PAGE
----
Why? Because everyone else already has a laptop, and most of them are probably newer and better than the one youre leaving there, anyway.
A buzzing crowd of about more than 200 bloggers took time off from their jobs, their vacations—and their regular blogging duties—on June 23 to attend the fourth BloggerCon event in the first-floor meeting room at CNet headquarters in the South of Market district. The event continues through June 24.
So, what were they all doing, starting at 8 oclock in the morning? Why, talking about blogging—and blogging at the same time, of course. Topics for general discussion included blogging tools, citizen journalism, blogging, standards for users, blogging and the emotional life of bloggers.
"Im surprised anybodys here this early," said one of the organizers, Sylvia Paull. "Bloggers arent usually morning people."
But come they did, from as far away as Nashville (site of a past BloggerCon), and as close as one block away (Ziff Davis Media headquarters, at 101 Second Street).
Everything about this event was transparent, free and public, from the list of attendees to the free admission, free coffee and free bottles of water. There was plenty of free advice about good blogging publishers, good blogging tools and good recordingware for podcasts.
There was nothing commercial about this event. No sponsors (except CNet, indirectly, which donated use of the room), no exhibit floor, no ads, no promoted products, no hawking salesmen. It was a true anti-conference.
Phil Torrone of Make Magazine, who led the blogging tools discussion, made the point that "companies are not putting enough attention and money into showing people how to use products instead of just marketing and selling products."
For example, he said, "Kodak made a camera with Wi-Fi, called the Easy Share camera ... it uploads images only to Kodak servers. It is neither easy, nor does it share," Torrone said. "But that didnt stop me from finding a workaround [so someone could upload to another server] and blogging about it."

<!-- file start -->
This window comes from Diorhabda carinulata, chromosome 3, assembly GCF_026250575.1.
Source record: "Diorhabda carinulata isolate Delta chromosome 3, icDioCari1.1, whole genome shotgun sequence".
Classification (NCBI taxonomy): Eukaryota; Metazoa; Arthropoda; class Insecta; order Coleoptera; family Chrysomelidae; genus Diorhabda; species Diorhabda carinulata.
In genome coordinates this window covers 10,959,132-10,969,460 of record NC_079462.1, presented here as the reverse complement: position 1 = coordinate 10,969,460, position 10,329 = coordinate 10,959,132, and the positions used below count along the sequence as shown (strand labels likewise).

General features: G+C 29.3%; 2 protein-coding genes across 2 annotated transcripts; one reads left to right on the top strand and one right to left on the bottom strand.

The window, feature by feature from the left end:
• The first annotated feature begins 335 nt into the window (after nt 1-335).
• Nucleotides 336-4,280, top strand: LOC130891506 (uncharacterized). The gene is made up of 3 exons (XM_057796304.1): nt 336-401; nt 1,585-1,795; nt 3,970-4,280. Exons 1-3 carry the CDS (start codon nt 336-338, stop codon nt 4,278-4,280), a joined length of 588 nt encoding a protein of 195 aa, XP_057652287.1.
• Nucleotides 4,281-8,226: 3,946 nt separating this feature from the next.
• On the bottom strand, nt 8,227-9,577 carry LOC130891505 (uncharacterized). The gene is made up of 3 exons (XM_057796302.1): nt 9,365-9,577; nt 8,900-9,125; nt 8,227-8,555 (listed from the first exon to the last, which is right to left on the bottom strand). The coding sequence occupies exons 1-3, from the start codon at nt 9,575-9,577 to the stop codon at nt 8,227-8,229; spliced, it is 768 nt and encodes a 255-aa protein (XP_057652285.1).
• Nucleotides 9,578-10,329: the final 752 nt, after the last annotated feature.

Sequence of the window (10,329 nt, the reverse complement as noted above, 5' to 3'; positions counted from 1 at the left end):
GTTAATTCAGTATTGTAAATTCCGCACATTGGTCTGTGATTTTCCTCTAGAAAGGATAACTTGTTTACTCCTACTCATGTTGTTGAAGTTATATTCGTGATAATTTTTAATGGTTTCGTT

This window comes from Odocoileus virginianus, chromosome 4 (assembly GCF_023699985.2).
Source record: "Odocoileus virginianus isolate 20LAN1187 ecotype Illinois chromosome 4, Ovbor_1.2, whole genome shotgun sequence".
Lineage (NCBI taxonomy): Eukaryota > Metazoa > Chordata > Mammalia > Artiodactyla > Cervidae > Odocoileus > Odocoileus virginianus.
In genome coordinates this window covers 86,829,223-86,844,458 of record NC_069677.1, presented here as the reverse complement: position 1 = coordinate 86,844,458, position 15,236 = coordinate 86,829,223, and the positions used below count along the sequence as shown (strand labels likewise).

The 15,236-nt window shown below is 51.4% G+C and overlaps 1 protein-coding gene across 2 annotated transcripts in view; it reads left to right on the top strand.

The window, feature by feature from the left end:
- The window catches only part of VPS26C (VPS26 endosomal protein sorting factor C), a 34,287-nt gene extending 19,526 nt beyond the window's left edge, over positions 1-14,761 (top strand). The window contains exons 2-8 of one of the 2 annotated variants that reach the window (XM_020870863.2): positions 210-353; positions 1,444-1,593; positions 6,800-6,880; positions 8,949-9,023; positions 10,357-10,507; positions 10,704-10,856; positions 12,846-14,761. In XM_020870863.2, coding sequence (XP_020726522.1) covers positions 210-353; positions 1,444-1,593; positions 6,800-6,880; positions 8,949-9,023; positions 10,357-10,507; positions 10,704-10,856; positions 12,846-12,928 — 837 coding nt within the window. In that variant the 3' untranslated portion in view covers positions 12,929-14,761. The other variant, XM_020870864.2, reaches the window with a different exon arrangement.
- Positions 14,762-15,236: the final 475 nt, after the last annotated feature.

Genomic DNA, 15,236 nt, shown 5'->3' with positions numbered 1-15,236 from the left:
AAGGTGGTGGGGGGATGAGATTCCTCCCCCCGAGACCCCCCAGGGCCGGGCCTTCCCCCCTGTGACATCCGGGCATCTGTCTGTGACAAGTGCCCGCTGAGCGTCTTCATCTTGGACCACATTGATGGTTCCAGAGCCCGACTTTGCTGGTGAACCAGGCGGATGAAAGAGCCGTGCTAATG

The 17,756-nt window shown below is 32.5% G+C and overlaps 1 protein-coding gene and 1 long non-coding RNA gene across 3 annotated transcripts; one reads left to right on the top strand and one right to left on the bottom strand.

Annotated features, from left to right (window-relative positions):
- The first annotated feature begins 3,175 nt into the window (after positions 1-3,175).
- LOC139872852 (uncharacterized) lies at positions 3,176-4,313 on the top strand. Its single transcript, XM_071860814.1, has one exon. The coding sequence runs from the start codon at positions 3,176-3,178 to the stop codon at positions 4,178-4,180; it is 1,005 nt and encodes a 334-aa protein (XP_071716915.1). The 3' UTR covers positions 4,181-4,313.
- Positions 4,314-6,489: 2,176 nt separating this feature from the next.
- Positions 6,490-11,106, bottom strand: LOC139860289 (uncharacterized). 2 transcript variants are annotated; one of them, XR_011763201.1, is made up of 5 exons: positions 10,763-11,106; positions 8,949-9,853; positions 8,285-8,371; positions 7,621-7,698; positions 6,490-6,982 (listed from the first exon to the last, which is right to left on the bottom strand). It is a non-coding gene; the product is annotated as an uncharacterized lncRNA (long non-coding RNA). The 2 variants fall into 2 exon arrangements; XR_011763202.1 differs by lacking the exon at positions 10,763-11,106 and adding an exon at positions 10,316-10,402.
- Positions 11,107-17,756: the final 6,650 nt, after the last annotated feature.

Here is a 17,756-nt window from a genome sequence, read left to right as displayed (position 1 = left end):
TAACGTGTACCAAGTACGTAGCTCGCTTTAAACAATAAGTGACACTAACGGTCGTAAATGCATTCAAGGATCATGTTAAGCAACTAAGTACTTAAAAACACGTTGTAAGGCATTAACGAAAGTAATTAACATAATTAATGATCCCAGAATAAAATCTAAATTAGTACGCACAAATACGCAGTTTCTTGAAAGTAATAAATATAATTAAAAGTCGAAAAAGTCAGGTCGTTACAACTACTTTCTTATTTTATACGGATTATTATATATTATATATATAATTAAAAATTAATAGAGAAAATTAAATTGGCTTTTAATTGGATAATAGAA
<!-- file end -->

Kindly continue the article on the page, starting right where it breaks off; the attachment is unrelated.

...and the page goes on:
Blogging should be educational, informational and useful, Torrone said. "Things that most people take for granted, they really dont know about," he said. "Youd be surprised at how many people dont know what a right-click does. Right-click? Whats that? I do that and weird [stuff] comes up."
Many participants at the conference said they wanted better blogging tools. "I built a coffee table once, and it took me longer to write and post the blog about the documentation of it than it took to build the table itself," one blogger said.
"I want an automatic link-producing device, so I can set my cursor to embed the link into the post Im writing," said Jay Rosen, a journalism professor at NYU. "Just go somewhere, click and I have a link. That would be cool."
Blog search engines werent favored. "Theyre overrun with spam," said another blogger. "BlogSpot is overrun, WordPress is even worse ... comments are full of links to garbage."
The conference even featured a little music. There was the recorded, jazz-rock kind in between sessions. Someone tried to sing the Beatles "All You Need Is Love." And there was an impromptu live version of "Do the Hokey Pokey" to kick off the unusual proceedings, which were—naturally—blogged in real time via IRC (Internet Relay Chat). Sessions were immediately turned into MP3s, and they remain up on the event site.
Some of the folk heroes of blogdom were in attendance, people like grassroots journalist Dan Gillmor, author of the best-selling "We the Media" in 2004. He also serves as the director of the Center for Citizen Media, a project affiliated with Harvard University and the University of California, Berkeley.
"Yes, I am thinking of writing another book, but with a different take," Gillmor said. "By the way, We the Media is now out in paperback."
Other notables present included organizers Dave Winer, Doc Searles and Rosen, veteran journalist Rafe Needleman, Broadband Mechanics CEO Marc Canter, Dori Smith of Backup Brain, BusinessWeeks Rob Hof, Lisa Williams, ZDNets Steve Gillmor and Dan Farber, and many more.